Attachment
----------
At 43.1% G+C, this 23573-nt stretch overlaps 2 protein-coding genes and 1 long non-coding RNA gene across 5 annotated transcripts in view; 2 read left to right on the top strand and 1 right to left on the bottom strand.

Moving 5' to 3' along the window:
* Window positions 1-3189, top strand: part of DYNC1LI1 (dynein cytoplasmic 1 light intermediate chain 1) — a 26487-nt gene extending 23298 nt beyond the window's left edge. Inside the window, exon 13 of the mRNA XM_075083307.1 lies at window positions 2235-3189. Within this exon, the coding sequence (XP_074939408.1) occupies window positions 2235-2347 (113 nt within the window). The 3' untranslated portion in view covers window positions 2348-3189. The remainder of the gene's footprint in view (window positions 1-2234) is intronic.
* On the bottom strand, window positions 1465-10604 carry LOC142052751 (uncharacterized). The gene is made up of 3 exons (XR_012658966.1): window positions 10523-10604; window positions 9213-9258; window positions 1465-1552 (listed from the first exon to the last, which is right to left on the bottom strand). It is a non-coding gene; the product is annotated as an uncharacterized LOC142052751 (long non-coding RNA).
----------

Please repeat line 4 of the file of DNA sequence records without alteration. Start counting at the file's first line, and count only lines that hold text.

* On the bottom strand, window positions 1465-10604 carry LOC142052751 (uncharacterized). The gene is made up of 3 exons (XR_012658966.1): window positions 10523-10604; window positions 9213-9258; window positions 1465-1552 (listed from the first exon to the last, which is right to left on the bottom strand). It is a non-coding gene; the product is annotated as an uncharacterized LOC142052751 (long non-coding RNA).